Granted far more access to Kennedy than to Nixon, he soon became infatuated with JFK's style and intelligence. On many occasions, White had Kennedy almost entirely to himself, aboard the Kennedy plane or in hotel rooms, and the two men talked in ways that are unthinkable now, when hundreds of reporters clamor for the candidates' attention. Kennedy had White in the palm of his hand: "It was the range, the extent, the depth and detail, of information and observation that dazzled, then overwhelmed, the listener." Passages such as that—the book has a number of them—doubtless explain why it was to White that Jacqueline Kennedy turned for the first interview she granted after her husband's assassination in 1963. She told White (and the millions who eventually read his article for Life magazine) about her husband's fondness for the title song from Camelot, a disclosure that played right into White's predisposition to romanticize Kennedy.
The most lasting effect of White's book, though, isn't the Kennedy myth—for better or worse, it's been thoroughly punctured by now, leaving one to wonder what, if anything, White knew and didn't disclose about JFK's amatory adventures—but the radical changes it inspired in political coverage. First of all, as Crouse reports, "imitations and spinoffs" began to appear after the 1964 election, much to White's dismay. Four years later, "White was competing against seventeen other campaign books," with the result that none of his subsequent Making books generated the sales or the influence of the first, though they continued to sell respectably, despite a steady decline in quality.
By 1972, when Crouse set off to cover the press covering the race between Nixon and George McGovern, most editors, he writes, "were sending off their men with rabid pep talks about the importance of sniffing out inside dope, getting background into the story, finding out what makes the campaign tick, and generally going beyond the old style of campaign reporting." Nobody wanted to be scooped by White again. On the whole, this was a good thing, but it occurred in parallel with two more troubling developments: the rise of the "new" journalism, which valued first-person reportage, often to the extent of putting the reporter at the center of the story, and the rise of the entertainment culture, which reduced everything in public life to its power to amuse, thus rendering political campaigns even more devoid of real issues than even the image-driven 1960 campaign had been.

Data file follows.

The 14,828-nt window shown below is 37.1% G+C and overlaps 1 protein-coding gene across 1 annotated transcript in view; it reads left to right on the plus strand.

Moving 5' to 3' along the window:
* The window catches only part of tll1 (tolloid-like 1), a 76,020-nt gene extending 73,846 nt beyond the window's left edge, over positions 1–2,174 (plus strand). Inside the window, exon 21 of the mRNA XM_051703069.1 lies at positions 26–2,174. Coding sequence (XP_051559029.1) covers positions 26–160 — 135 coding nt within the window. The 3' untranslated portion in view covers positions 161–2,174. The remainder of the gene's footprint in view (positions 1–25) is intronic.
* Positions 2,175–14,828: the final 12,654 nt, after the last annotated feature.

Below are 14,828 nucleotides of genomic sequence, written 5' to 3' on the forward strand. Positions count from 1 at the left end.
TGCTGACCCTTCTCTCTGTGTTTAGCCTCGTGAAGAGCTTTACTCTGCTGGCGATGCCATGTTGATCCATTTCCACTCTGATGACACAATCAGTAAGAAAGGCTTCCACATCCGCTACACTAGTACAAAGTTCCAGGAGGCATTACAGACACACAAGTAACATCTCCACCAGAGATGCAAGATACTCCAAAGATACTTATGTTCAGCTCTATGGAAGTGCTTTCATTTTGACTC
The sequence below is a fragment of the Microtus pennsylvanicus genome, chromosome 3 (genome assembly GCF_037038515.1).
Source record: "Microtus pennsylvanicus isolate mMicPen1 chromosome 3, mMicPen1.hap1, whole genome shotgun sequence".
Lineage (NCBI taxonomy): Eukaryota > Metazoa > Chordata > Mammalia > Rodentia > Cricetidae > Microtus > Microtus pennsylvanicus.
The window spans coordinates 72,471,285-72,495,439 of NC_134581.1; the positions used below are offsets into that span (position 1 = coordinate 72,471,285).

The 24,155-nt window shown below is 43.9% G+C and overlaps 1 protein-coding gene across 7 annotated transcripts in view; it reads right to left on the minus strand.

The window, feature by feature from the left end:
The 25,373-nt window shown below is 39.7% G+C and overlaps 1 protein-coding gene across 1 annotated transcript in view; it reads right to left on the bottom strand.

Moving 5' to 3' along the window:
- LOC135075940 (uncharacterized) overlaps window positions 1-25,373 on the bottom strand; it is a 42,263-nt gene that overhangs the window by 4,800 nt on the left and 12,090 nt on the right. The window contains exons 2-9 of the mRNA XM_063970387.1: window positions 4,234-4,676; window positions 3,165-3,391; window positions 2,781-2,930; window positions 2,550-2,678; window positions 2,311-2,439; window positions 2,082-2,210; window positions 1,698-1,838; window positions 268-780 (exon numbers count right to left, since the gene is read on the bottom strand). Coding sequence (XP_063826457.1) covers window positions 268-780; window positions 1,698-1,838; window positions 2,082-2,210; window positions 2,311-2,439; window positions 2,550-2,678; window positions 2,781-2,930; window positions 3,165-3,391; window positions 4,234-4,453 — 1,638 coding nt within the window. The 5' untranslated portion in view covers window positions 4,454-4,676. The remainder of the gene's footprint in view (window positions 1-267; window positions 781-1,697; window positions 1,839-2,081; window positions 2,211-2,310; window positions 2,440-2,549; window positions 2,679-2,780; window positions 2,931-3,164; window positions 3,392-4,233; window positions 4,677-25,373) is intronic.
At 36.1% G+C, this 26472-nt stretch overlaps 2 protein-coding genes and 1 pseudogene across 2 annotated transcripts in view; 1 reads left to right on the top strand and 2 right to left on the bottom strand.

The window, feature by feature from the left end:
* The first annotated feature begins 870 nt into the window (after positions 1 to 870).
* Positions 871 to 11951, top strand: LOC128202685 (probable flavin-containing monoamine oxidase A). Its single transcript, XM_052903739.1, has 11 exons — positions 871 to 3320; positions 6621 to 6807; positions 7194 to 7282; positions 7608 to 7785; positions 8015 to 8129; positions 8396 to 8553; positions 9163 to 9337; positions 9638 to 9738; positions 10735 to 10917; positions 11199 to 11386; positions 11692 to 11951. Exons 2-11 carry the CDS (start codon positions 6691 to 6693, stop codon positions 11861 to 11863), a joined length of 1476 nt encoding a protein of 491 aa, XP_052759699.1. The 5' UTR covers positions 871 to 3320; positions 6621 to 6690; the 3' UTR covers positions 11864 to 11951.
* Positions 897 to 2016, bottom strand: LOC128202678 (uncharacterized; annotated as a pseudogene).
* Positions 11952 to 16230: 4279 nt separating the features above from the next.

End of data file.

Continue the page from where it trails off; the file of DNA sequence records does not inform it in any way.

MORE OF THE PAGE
None of this is Teddy White's fault, and no doubt he would be horrified by the present state of political reportage, which too often treats candidates and members of their entourages as celebrities, but there is no question that he got the process started. Before he came along, there had been dramatic presidential races—after all, it was only a dozen years before 1960 that Harry S. Truman had won his cliffhanger victory over Thomas E. Dewey. White, however, conditioned people to expect drama and personality in politics: the press, now expanded exponentially by the ladies and gentlemen of television, was eager to deliver what people wanted.
One arena where drama and personality are rarely encountered any longer is the political convention. White absolutely adored conventions, as did most other journalists of his day, and believed that they "epitomize the mythology and legendry of American national politics." In 1956, not long after he'd begun writing about American politics, following years of reporting from abroad, he had been on hand for that "wild night, at the Democratic Convention [in Chicago], as John F. Kennedy and Estes Kefauver contended for the delegates' mandate for the Vice-Presidency." Thereafter, he seemed to expect every convention to reach that same fever pitch. But with the exception of 1964 in San Francisco, when Republican conservatives vilified and humiliated Nelson Rockefeller, he never again got what he hoped for.